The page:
The ERC funded project ‘Body-Politics: Personhood, Sexuality and Death in Iron and Viking Age Scandinavia’, based at the School of Archaeology and Ancient History at the University of Leicester, explores the politics of late prehistoric Scandinavia through the battleground of the body, combining archaeological evidence, bioarchaeological methods, material culture and textual analyses to answer fundamental questions about the nature of bodies and beings in the past. You can find more about the project at https://body-politics.com/
The PhD Researcher will develop and conduct a programme of research on the diversity of childhood experience and roles in Iron and Viking Age Scandinavia. You will design this research agenda in collaboration with the project PI (Dr Marianne Hem Eriksen, who will be your primary supervisor). There is scope for the research to be tailored to the applicant’s interests, which may include for example:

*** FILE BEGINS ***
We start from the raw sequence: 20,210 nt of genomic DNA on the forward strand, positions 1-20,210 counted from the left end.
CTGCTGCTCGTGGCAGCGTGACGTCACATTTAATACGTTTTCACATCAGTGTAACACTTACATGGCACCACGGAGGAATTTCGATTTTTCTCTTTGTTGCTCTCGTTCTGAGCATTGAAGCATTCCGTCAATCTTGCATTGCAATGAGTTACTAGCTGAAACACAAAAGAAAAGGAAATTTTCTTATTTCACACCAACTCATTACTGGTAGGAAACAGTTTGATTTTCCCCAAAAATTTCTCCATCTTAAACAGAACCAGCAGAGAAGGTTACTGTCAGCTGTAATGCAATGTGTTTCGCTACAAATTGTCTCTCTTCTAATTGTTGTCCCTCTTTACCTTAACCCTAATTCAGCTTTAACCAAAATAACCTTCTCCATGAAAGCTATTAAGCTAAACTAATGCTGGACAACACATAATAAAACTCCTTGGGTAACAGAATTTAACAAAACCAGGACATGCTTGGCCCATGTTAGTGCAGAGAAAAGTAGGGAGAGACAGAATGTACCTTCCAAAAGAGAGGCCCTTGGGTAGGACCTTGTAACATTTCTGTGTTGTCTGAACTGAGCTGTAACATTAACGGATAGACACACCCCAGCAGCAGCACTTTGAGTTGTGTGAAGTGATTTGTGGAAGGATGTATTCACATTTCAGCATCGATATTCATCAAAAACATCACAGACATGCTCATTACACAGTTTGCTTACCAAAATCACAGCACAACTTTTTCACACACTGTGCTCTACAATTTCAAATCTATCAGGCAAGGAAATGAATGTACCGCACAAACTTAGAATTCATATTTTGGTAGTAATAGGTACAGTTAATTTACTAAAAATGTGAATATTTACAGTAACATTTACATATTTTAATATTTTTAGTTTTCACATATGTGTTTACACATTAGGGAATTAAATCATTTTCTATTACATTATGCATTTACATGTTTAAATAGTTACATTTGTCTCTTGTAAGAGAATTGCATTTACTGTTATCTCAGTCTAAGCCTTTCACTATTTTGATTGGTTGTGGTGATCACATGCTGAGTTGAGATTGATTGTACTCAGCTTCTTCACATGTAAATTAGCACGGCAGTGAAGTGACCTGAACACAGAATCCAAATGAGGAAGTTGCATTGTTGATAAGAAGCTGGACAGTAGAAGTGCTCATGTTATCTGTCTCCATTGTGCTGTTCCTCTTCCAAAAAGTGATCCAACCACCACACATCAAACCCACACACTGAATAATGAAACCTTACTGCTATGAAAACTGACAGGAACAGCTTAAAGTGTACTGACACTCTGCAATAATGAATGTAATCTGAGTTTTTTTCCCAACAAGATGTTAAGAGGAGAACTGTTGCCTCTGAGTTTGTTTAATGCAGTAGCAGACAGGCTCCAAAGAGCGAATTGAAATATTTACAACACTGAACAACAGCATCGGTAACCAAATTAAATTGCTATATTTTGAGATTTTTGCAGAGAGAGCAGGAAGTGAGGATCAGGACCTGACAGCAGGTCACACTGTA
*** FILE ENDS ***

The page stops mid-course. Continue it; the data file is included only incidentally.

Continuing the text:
- Archaeological investigation of personhood and the life course
- Material culture of child-rearing and children
- Philological, iconographic and textual evidence for concepts surrounding childhood
- The osteoarchaeology of childhood and children's remains
- Other robust archaeological and/or interdisciplinary approaches to the subject matter
Note that the BODY-POLITICS project is investigating human remains treated atypically, including children's remains deposited in wetlands and settlements (read more here)
You will take a lead in shaping your research agenda, deliverable within the time constraints of PhD studies, that will complement other team members’ activities in the project. This will include the generation of primary data, analysis of that data, and the writing of a PhD dissertation.
You will be encouraged and supported to present your work at academic conferences; to be involved in collaborative authorship of project publications with other PhD students, postdoctoral researchers, and the PI; and ultimately to publish your work as lead author. As part of your PhD studies you will have opportunities to seek experience, e.g. potentially in public dissemination of research, organisation of academic conferences and meetings, teaching in higher education, and similar, in alignment with your own aspirations and possibilities open in the School of Archaeology and Ancient History.
The PhD studentship may include some travel.
We endeavour to be inclusive and flexible regarding applicants with caring obligations, disabilities and other considerations.